Photo Credit: Courtesy of Rabbi Wildes
The author (left) with rally organizer Elisha Wiesel.

Editor’s Notes: We asked Rabbi Mark N. Wildes, who attended Sunday’s “No Fear: A Rally in Solidarity With the Jewish People” at the U.S. Capitol, to share his reflections from his trip.

Any time you stand between the Capitol and the Washington Monument, sharing an afternoon with thousands of Jews, you can’t help but have feelings of pride. At the same time, it is sad that we need a rally in 2021 because Jews are being attacked.


I give a lot of credit to the organizers, specifically Elisha Wiesel, whose father taught us that to remain silent in the face of injustice is criminal. Would I have liked there to be more people there? Of course. But the rally was organized very quickly and the Jewish summer camps had Covid restrictions preventing them from attending.

Standing in that spot, I could not help but think back to December of 1987 when I helped bring 14 buses full of students from Yeshiva University to Washington D.C. for the rally for Soviet Jewry. With approximately 250,000 people in attendance, it was the largest Jewish rally ever held in Washington. Those were different times, with more time to organize and no Covid.

It was important to have a rally today to show that it is not acceptable for Jews anywhere to be attacked. It’s hard to say exactly how many people were there; likely between three and five thousand. The crowd was solid and listened to every word even in the heat with no shade.

It was encouraging to see young Jewish leaders speaking out unapologetically in a way that was pro-Jewish and pro-Israel. I was especially impressed with Alyza Lewin, president of the Louis D. Brandeis Center for Human Rights Under Law, and with Blake Flayton of the New Zionist Congress. Both spoke about how universities have failed Jewish students. Flayton mentioned that when organizations call out anti-Semitism, they feel the need to apologize. He noted there are people who cloak anti-Semitism as fighting for social justice and challenged the tacit approval of anti-Semitism by those who remain silent.

Would I have liked to see more politicians there – since we were in their backyard? Yes, but most were on recess and thankfully there were both Republican and Democratic speakers. It is essential that protesting anti-Semitism and support for Israel remain bipartisan.

It was also great to see some non-Jewish speakers like Joshua Washington, who heads the Institute for Black Solidarity with Israel, and Meghan McCain. It is heartwarming to see that we are not alone in this fight and there are people on our side who are not Jewish.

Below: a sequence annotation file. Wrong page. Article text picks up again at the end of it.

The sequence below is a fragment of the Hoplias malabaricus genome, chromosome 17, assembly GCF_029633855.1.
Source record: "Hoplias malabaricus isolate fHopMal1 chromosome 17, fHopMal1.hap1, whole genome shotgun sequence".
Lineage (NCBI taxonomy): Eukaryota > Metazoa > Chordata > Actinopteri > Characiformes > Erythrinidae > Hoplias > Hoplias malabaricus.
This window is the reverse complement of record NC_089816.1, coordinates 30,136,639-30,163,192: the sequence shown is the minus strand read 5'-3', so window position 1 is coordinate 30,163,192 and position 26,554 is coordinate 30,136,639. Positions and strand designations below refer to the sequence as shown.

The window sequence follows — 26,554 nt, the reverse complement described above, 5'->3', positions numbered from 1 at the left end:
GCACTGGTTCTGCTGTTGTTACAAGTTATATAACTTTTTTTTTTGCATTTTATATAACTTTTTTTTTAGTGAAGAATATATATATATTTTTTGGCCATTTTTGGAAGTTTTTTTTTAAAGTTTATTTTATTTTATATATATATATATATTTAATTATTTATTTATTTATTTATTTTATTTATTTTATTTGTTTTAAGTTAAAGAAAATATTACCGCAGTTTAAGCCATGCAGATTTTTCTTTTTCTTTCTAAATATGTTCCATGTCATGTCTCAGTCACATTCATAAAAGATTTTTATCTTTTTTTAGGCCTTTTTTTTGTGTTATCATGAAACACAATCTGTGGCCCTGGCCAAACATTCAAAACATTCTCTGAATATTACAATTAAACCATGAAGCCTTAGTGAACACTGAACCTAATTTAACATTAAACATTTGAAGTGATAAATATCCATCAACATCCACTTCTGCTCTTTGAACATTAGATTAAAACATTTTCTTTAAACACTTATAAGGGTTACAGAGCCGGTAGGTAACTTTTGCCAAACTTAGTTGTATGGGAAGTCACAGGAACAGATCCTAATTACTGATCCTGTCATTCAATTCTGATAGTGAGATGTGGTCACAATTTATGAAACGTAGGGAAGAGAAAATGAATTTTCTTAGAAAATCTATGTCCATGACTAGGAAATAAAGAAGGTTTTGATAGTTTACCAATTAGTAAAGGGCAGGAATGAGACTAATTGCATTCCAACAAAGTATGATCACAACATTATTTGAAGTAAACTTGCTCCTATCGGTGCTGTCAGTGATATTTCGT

The Torah teaches, “Lo ta’amod al dam re’echa” (Do not stand idly by when the blood of another Jew is spilled). We must stand up for ourselves and we must stand up for Israel.

It was also important that many of the speakers noted that Israel is used as an excuse for anti-Semitism. Israel is attacked by Hamas rockets, Israel defends herself and then Jews in New York are attacked. Each Jew is responsible for another, a Jewish teaching that our enemies reinforce by attacking a Jew in New York when they don’t like or agree with something Israel does 6000 miles away.

I brought about 15 people from New York to the rally, and it was inspirational for us to hear from Rabbi Shlomo Noginski, the Chabad rabbi from Brighton, Mass., who was recently stabbed eight times. Thank G-d he was well enough to make the trip and speak as beautifully as he did. He made sure to keep the attacker away from 100 children that were nearby, and likely prevented what could have been a massacre.

For anyone who says rallies are not effective, I would ask them what they’re doing otherwise. Remaining silent and doing nothing is not a Jewish option. We have a responsibility to do something and to speak up. In the Soviet Jewry days, there were those who went to rallies and those who chose quiet diplomacy. But you have to pick one. Rallies – if well attended – show that people care and ensure that the Jewish community is taken seriously. Obviously, I would prefer bigger crowds but what we have in our arsenal today that we didn’t in 1987 is a way to magnify our presence through social media. Millions around the world can see the rally without traveling to Washington. Many posted the rally on social media and countless others saw the rally on their phones.

Hate against Jews is becoming acceptable and we simply cannot allow it. We must call out anti-Semitism wherever and whenever we see it. Our enemies want to scare and divide us and we must show them that whether we are Reform, Conservative, Orthodox, chasidic or any other affiliation – we are one and will not sit back and remain silent. Together, we will rise to the occasion and fight the disease of anti-Semitism.


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Rabbi Mark Wildes is the founder of Manhattan Jewish Experience, (MJE), a highly successful Jewish outreach and educational program that reconnects unaffiliated Jewish men and women in their 20s and 30s with Jewish life, and which is responsible for 377 marriages. He is the author of The 40 Day Challenge: Daily Jewish Insights to Prepare for the High Holidays (Kodesh Press) and Beyond the Instant (Skyhorse Publishing).